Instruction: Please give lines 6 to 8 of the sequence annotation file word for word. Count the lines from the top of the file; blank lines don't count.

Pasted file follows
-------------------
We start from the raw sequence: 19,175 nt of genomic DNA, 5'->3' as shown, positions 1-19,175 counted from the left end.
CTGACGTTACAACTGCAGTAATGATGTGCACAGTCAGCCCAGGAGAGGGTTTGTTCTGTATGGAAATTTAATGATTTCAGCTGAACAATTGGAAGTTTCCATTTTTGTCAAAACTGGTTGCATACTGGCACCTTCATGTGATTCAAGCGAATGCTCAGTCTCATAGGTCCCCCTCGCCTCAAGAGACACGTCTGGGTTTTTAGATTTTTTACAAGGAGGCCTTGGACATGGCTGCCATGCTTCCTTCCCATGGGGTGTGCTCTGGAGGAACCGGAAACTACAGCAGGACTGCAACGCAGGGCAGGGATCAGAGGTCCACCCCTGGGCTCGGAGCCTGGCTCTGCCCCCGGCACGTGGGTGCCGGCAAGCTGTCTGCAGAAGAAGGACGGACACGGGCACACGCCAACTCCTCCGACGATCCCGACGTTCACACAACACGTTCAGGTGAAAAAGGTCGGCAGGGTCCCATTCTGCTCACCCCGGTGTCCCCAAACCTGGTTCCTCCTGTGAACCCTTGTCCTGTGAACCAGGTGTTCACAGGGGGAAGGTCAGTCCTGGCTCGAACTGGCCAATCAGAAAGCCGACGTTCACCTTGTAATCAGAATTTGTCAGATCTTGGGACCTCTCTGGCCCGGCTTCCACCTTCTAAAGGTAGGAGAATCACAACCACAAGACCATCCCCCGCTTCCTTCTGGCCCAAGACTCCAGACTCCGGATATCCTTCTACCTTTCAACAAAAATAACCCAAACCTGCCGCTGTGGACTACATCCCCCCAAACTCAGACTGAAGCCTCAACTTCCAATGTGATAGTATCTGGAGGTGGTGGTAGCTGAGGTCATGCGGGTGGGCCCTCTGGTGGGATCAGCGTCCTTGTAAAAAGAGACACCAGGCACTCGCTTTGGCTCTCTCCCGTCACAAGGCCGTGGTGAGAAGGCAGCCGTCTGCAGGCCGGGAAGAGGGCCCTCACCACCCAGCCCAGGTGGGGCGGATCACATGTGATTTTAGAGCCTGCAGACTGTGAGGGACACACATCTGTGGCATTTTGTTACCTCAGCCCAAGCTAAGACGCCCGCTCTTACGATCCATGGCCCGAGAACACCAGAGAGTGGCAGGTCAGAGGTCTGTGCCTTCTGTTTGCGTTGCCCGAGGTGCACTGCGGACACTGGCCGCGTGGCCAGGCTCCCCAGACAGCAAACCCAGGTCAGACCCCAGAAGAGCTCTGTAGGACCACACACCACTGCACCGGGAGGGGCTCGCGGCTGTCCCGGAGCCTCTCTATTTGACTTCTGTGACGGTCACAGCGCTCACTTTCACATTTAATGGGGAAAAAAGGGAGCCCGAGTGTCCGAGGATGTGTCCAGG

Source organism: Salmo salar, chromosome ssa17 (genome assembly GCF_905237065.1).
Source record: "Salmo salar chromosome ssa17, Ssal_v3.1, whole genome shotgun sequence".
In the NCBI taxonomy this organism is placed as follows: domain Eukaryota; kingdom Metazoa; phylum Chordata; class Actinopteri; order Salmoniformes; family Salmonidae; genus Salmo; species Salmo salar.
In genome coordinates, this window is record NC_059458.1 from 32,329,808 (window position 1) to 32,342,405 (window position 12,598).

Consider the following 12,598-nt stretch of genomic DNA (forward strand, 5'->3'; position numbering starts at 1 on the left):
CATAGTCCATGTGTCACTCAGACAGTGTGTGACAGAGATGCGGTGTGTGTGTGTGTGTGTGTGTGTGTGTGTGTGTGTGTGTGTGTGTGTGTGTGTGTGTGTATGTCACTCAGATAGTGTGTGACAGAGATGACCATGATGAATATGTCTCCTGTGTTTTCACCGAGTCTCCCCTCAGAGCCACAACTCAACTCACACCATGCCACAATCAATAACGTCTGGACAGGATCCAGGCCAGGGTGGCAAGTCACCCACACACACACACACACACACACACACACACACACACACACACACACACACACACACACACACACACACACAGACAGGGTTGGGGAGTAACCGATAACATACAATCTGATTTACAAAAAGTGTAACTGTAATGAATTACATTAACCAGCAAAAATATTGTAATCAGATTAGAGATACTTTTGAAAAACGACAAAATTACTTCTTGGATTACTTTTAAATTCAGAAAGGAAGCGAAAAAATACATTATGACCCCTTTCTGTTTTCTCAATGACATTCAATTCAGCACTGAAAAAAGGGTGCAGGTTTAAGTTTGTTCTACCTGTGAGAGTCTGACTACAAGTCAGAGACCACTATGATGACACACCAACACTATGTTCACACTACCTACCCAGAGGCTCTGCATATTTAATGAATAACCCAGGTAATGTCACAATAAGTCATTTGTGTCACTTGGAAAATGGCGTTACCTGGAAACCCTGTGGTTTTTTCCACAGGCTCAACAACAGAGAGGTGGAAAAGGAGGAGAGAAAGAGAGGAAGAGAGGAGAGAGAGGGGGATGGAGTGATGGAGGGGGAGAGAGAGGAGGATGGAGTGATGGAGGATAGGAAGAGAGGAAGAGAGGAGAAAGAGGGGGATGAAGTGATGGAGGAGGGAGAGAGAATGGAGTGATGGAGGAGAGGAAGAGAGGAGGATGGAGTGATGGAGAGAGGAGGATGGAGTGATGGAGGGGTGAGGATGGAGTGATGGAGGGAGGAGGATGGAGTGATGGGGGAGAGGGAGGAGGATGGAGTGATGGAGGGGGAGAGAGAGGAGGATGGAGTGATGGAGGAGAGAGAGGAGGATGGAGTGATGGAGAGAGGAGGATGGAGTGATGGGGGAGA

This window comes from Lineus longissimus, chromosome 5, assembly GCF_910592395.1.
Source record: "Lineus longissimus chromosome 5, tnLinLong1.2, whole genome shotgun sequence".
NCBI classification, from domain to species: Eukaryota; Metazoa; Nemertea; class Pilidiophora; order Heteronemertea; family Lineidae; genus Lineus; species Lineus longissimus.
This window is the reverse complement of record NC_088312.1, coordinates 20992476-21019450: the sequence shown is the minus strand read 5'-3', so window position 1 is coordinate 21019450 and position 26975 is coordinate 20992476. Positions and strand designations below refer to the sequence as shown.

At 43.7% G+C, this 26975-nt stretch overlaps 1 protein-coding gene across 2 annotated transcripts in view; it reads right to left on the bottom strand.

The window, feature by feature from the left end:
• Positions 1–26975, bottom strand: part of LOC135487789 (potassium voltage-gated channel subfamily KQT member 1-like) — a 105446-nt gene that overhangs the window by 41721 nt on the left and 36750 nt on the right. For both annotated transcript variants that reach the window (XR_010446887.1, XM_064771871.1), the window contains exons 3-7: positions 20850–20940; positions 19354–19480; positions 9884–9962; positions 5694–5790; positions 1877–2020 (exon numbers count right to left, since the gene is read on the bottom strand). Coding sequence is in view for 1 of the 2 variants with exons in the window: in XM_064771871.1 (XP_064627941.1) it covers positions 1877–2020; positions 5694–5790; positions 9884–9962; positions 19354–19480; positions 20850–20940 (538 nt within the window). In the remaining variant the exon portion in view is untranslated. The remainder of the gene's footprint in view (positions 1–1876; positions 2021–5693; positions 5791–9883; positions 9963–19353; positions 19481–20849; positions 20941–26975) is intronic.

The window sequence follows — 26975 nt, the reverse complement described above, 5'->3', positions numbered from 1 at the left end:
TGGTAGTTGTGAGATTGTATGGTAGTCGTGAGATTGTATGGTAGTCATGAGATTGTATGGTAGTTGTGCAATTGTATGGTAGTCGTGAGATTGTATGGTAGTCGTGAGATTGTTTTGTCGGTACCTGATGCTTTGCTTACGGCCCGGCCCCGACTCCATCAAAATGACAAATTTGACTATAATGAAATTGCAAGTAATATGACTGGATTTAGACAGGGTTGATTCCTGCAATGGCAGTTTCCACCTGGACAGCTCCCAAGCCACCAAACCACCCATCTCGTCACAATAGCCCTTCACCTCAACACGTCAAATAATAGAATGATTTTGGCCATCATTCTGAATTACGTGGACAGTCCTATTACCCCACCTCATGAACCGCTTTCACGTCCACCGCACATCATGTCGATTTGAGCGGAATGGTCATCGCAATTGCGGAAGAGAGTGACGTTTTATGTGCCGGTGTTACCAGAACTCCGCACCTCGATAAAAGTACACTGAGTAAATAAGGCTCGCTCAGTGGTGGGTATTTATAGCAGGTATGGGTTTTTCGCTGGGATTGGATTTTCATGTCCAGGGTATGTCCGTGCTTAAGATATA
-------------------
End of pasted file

In genome coordinates, this window is record NC_059458.1 from 32,329,808 (window position 1) to 32,342,405 (window position 12,598).

Consider the following 12,598-nt stretch of genomic DNA (forward strand, 5'->3'; position numbering starts at 1 on the left):
CATAGTCCATGTGTCACTCAGACAGTGTGTGACAGAGATGCGGTGTGTGTGTGTGTGTGTGTGTGTGTGTGTGTGTGTGTGTGTGTGTGTGTGTGTGTGTGTATGTCACTCAGATAGTGTGTGACAGAGATGACCATGATGAATATGTCTCCTGTGTTTTCACCGAGTCTCCCCTCAGAGCCACAACTCAACTCACACCATGCCACAATCAATAACGTCTGGACAGGATCCAGGCCAGGGTGGCAAGTCACCCACACACACACACACACACACACACACACACACACACACACACACACACACACACACACACACACACACACAGACAGGGTTGGGGAGTAACCGATAACATACAATCTGATTTACAAAAAGTGTAACTGTAATGAATTACATTAACCAGCAAAAATATTGTAATCAGATTAGAGATACTTTTGAAAAACGACAAAATTACTTCTTGGATTACTTTTAAATTCAGAAAGGAAGCGAAAAAATACATTATGACCCCTTTCTGTTTTCTCAATGACATTCAATTCAGCACTGAAAAAAGGGTGCAGGTTTAAGTTTGTTCTACCTGTGAGAGTCTGACTACAAGTCAGAGACCACTATGATGACACACCAACACTATGTTCACACTACCTACCCAGAGGCTCTGCATATTTAATGAATAACCCAGGTAATGTCACAATAAGTCATTTGTGTCACTTGGAAAATGGCGTTACCTGGAAACCCTGTGGTTTTTTCCACAGGCTCAACAACAGAGAGGTGGAAAAGGAGGAGAGAAAGAGAGGAAGAGAGGAGAGAGAGGGGGATGGAGTGATGGAGGGGGAGAGAGAGGAGGATGGAGTGATGGAGGATAGGAAGAGAGGAAGAGAGGAGAAAGAGGGGGATGAAGTGATGGAGGAGGGAGAGAGAATGGAGTGATGGAGGAGAGGAAGAGAGGAGGATGGAGTGATGGAGAGAGGAGGATGGAGTGATGGAGGGGTGAGGATGGAGTGATGGAGGGAGGAGGATGGAGTGATGGGGGAGAGGGAGGAGGATGGAGTGATGGAGGGGGAGAGAGAGGAGGATGGAGTGATGGAGGAGAGAGAGGAGGATGGAGTGATGGAGAGAGGAGGATGGAGTGATGGGGGAGA